Agriculture, biotech mix uncomfortably

Posted by ryan griffis | Tue Dec 31st 2002 1 a.m.

The San Francisco Chronicle
DECEMBER 23, 2002,
BY Tom Abate
It's been a tough year for agricultural
biotechnology, as evidenced by the
pending demise of the research partnership between
UC Berkeley and the
Swiss firm Syngenta.

The five-year, $25 million deal, which began in
1998 when the sponsoring
firm was named Novartis, became the flash point in
a debate about whether
university researchers were getting hooked on
corporate cash.

Last week, Berkeley officials said the deadline for
renewal of the deal had
passed, and though it could still be extended, it
seems the controversial
arrangement is ending.

This will probably delight critics and demoralize
supporters of genetically
engineered foods, and each side will credit -- or
blame -- the small but
vocal group of opponents based in the environmental
movement. But I think
it was economics, not politics, that doomed the

Crops are commodities. They are difficult to brand.
People pay extra for
sneakers with swooshes on them. They are rarely
willing to do the same for
tomatoes, corn, cotton, soybeans and other crops.

If growers can't brand a product, they can't
command a premium price, and
if they can't demand a premium, then they're stuck
in the commodity
business, where nobody wants to be.

Because I don't see much of a business in
agricultural biotechnology -- at
least not one affecting Northern California -- I
rarely cover the issue.
Nevertheless, before the year ends I want to brief
you on one development
related to the issue of branding.

-- SEEDS OF WRATH: Percy Schmeiser may be the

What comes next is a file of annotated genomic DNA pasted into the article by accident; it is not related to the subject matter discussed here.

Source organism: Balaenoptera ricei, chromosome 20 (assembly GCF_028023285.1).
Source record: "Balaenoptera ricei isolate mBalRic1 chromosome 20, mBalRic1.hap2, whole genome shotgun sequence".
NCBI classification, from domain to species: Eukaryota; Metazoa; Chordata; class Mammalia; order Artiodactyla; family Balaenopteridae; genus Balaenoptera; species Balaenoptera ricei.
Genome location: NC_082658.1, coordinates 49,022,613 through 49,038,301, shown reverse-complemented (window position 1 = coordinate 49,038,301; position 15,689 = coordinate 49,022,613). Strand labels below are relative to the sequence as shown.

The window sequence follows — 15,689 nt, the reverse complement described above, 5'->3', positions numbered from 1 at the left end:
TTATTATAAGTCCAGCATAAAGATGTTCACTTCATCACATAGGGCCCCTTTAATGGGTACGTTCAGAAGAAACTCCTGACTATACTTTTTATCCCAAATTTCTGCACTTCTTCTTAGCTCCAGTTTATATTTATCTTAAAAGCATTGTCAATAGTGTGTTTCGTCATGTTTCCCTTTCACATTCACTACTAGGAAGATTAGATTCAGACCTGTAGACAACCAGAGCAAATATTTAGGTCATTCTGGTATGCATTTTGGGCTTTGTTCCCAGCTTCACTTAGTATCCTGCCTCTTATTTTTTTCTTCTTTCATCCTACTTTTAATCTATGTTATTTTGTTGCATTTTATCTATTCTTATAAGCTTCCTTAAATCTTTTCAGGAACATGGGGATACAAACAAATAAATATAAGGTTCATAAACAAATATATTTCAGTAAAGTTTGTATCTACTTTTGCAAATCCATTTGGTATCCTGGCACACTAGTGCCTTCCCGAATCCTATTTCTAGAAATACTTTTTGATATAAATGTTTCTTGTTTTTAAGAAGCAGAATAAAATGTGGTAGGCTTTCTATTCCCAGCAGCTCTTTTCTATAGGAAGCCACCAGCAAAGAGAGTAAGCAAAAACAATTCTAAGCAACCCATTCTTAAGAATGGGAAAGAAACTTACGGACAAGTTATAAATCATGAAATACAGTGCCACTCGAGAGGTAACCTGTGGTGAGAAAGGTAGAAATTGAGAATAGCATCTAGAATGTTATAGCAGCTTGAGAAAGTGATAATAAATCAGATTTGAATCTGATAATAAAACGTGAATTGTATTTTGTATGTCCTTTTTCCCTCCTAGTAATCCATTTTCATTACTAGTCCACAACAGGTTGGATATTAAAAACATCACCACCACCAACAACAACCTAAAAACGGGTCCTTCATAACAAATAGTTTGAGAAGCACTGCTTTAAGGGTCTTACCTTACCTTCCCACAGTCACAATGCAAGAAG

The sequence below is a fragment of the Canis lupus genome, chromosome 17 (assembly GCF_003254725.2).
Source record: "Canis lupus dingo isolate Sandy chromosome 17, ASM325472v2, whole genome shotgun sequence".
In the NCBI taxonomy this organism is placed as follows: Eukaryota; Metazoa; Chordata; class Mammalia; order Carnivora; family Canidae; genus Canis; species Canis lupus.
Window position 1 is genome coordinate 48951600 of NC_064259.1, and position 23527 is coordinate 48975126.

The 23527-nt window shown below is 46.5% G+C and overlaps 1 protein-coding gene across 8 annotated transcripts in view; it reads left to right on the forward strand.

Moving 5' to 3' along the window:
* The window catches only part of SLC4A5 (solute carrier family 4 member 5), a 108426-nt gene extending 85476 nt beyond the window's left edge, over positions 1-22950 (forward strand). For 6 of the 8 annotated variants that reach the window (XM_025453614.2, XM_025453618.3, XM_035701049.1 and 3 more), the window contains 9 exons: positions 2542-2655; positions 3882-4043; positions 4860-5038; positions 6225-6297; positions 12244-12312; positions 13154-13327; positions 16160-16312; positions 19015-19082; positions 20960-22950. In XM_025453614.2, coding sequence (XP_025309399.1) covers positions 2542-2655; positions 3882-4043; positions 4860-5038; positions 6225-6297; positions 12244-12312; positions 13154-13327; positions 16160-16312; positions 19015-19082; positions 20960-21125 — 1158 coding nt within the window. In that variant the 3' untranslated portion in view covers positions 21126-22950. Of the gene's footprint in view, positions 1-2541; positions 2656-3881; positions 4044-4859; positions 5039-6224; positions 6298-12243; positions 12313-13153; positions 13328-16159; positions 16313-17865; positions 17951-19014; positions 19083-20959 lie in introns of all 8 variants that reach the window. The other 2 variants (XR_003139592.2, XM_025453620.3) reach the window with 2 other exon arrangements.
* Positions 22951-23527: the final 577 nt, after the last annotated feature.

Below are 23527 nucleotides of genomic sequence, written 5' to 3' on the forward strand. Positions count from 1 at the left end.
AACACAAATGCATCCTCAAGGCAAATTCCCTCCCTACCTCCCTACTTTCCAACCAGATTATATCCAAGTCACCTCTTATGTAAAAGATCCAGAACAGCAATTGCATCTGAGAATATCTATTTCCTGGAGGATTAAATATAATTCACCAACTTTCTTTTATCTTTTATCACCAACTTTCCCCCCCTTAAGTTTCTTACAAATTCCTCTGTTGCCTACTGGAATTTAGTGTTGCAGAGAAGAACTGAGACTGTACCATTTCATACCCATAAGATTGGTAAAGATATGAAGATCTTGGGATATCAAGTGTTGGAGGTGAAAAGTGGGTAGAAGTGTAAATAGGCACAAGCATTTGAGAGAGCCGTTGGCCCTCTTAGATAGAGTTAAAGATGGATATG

world's oldest poster child.
This 71-year-old Canadian farmer has traveled the
globe telling parliaments
and protest crowds how he's been victimized by the
bugaboo of agricultural
biotechnology, Monsanto.

Schmeiser recently visited San Francisco, where he
stopped at The Chronicle
to tell me his tale of woe.

Around 1997, genetically engineered canola seeds
blew onto his fields. The
seeds were bioengineered to withstand the Roundup
herbicide, a feature that
simplified weed control because an aerial spraying
would kill everything
but the crop. Monsanto, which developed and sold
the seeds, later sued
Schmeiser for patent infringement in Canada for
growing the plants without
buying the seeds.

In 2001, a Canadian judge found that Schmeiser
either knew or should have
known that he was growing patented seeds that he
hadn't paid for and ruled
in Monsanto's favor. A Canadian appellate court
upheld the trial court
ruling. Schmeiser's attorneys recently asked the
Canadian Supreme Court to
review the case and overturn the lower court

It may be spring before the Canadian justices
decide whether to hear the
case. While we wait to learn whether Schmeiser will
get yet another day in
court, let me explain why two lower courts
supported the corporation over
the farmer.

Simply put, Percy Schmeiser is not quite the
innocent victim he makes
himself out to be. The impression he conveyed
during our lengthy meeting
was that Monsanto's seeds had drifted over from
adjoining fields like so
many snowflakes, and then sprouted on his land
unbidden. After reading the
court transcripts and speaking with Schmeiser's
lawyer, I think it's a bit
more complicated.

It seems that some Monsanto seed did drift over
from a neighboring farm
that had planted Roundup-ready canola, and the